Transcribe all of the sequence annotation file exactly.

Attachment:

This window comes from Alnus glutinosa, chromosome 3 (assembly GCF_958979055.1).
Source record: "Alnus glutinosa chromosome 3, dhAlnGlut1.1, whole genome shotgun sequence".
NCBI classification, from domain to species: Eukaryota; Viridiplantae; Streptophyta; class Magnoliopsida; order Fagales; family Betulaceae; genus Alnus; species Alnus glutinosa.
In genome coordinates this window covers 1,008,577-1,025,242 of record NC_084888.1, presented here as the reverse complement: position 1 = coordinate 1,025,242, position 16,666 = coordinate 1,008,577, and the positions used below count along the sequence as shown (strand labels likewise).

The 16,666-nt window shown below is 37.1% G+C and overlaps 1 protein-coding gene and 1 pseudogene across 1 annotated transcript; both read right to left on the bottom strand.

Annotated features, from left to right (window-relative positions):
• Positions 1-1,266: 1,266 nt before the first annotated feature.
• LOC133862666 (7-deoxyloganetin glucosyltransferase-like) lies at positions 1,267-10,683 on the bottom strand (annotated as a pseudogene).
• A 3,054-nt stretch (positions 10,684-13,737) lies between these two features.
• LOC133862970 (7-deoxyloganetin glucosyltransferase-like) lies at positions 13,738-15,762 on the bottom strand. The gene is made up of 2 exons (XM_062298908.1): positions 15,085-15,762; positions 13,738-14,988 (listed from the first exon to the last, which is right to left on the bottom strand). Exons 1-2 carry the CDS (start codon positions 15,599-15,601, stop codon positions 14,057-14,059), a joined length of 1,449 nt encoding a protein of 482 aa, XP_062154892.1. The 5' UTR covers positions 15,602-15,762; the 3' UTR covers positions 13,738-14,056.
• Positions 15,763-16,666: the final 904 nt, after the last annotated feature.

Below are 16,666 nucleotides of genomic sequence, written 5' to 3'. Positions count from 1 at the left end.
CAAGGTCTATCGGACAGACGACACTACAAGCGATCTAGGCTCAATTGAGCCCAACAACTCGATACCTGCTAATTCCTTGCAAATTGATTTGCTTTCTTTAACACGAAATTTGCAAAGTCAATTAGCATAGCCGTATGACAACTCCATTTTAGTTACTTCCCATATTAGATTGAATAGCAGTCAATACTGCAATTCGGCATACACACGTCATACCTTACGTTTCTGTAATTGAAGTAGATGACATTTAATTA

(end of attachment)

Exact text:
This window comes from Alnus glutinosa, chromosome 3 (assembly GCF_958979055.1).
Source record: "Alnus glutinosa chromosome 3, dhAlnGlut1.1, whole genome shotgun sequence".
NCBI classification, from domain to species: Eukaryota; Viridiplantae; Streptophyta; class Magnoliopsida; order Fagales; family Betulaceae; genus Alnus; species Alnus glutinosa.
In genome coordinates this window covers 1,008,577-1,025,242 of record NC_084888.1, presented here as the reverse complement: position 1 = coordinate 1,025,242, position 16,666 = coordinate 1,008,577, and the positions used below count along the sequence as shown (strand labels likewise).

The 16,666-nt window shown below is 37.1% G+C and overlaps 1 protein-coding gene and 1 pseudogene across 1 annotated transcript; both read right to left on the bottom strand.

Annotated features, from left to right (window-relative positions):
• Positions 1-1,266: 1,266 nt before the first annotated feature.
• LOC133862666 (7-deoxyloganetin glucosyltransferase-like) lies at positions 1,267-10,683 on the bottom strand (annotated as a pseudogene).
• A 3,054-nt stretch (positions 10,684-13,737) lies between these two features.
• LOC133862970 (7-deoxyloganetin glucosyltransferase-like) lies at positions 13,738-15,762 on the bottom strand. The gene is made up of 2 exons (XM_062298908.1): positions 15,085-15,762; positions 13,738-14,988 (listed from the first exon to the last, which is right to left on the bottom strand). Exons 1-2 carry the CDS (start codon positions 15,599-15,601, stop codon positions 14,057-14,059), a joined length of 1,449 nt encoding a protein of 482 aa, XP_062154892.1. The 5' UTR covers positions 15,602-15,762; the 3' UTR covers positions 13,738-14,056.
• Positions 15,763-16,666: the final 904 nt, after the last annotated feature.

Below are 16,666 nucleotides of genomic sequence, written 5' to 3'. Positions count from 1 at the left end.
CAAGGTCTATCGGACAGACGACACTACAAGCGATCTAGGCTCAATTGAGCCCAACAACTCGATACCTGCTAATTCCTTGCAAATTGATTTGCTTTCTTTAACACGAAATTTGCAAAGTCAATTAGCATAGCCGTATGACAACTCCATTTTAGTTACTTCCCATATTAGATTGAATAGCAGTCAATACTGCAATTCGGCATACACACGTCATACCTTACGTTTCTGTAATTGAAGTAGATGACATTTAATTA